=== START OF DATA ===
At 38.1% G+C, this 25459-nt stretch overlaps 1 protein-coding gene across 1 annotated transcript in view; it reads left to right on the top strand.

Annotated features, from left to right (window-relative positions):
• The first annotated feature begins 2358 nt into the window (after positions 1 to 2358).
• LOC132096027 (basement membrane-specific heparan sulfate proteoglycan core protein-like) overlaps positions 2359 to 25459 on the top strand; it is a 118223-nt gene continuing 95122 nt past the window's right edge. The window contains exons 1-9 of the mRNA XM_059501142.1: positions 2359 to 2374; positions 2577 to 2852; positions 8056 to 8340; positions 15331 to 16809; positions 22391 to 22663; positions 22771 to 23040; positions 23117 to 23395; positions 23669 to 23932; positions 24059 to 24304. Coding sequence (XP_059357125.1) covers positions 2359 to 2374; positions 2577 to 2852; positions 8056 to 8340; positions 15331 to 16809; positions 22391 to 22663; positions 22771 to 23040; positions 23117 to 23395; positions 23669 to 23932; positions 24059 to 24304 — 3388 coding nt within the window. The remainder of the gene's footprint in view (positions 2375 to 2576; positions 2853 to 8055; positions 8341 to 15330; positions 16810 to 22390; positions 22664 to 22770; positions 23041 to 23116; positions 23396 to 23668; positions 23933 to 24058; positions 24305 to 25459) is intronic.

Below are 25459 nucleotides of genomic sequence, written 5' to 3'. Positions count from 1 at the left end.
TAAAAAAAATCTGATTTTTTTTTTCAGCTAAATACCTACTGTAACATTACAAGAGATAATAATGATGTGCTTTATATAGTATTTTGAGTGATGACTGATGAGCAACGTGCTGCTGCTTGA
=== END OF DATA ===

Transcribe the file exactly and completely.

At 38.1% G+C, this 25459-nt stretch overlaps 1 protein-coding gene across 1 annotated transcript in view; it reads left to right on the top strand.

Annotated features, from left to right (window-relative positions):
• The first annotated feature begins 2358 nt into the window (after positions 1 to 2358).
• LOC132096027 (basement membrane-specific heparan sulfate proteoglycan core protein-like) overlaps positions 2359 to 25459 on the top strand; it is a 118223-nt gene continuing 95122 nt past the window's right edge. The window contains exons 1-9 of the mRNA XM_059501142.1: positions 2359 to 2374; positions 2577 to 2852; positions 8056 to 8340; positions 15331 to 16809; positions 22391 to 22663; positions 22771 to 23040; positions 23117 to 23395; positions 23669 to 23932; positions 24059 to 24304. Coding sequence (XP_059357125.1) covers positions 2359 to 2374; positions 2577 to 2852; positions 8056 to 8340; positions 15331 to 16809; positions 22391 to 22663; positions 22771 to 23040; positions 23117 to 23395; positions 23669 to 23932; positions 24059 to 24304 — 3388 coding nt within the window. The remainder of the gene's footprint in view (positions 2375 to 2576; positions 2853 to 8055; positions 8341 to 15330; positions 16810 to 22390; positions 22664 to 22770; positions 23041 to 23116; positions 23396 to 23668; positions 23933 to 24058; positions 24305 to 25459) is intronic.

Below are 25459 nucleotides of genomic sequence, written 5' to 3'. Positions count from 1 at the left end.
TAAAAAAAATCTGATTTTTTTTTTCAGCTAAATACCTACTGTAACATTACAAGAGATAATAATGATGTGCTTTATATAGTATTTTGAGTGATGACTGATGAGCAACGTGCTGCTGCTTGA